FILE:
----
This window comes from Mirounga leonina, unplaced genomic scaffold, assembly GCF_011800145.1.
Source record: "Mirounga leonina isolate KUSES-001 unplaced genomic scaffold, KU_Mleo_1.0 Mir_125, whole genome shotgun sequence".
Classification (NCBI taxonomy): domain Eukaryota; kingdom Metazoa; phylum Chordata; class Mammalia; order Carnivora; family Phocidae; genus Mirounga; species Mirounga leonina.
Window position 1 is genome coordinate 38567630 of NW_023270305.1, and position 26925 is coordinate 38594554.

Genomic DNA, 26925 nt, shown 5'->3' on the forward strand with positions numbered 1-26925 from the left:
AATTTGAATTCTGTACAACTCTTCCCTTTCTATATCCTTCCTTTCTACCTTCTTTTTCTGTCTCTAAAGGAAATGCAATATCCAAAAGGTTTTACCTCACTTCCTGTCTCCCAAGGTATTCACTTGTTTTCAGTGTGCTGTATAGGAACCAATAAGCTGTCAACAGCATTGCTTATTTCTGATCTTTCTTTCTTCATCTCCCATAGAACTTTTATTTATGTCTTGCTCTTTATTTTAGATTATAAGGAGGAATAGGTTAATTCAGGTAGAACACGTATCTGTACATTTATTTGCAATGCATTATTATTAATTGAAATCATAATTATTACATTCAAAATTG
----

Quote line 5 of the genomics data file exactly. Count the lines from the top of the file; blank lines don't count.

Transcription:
Genomic DNA, 26925 nt, shown 5'->3' on the forward strand with positions numbered 1-26925 from the left: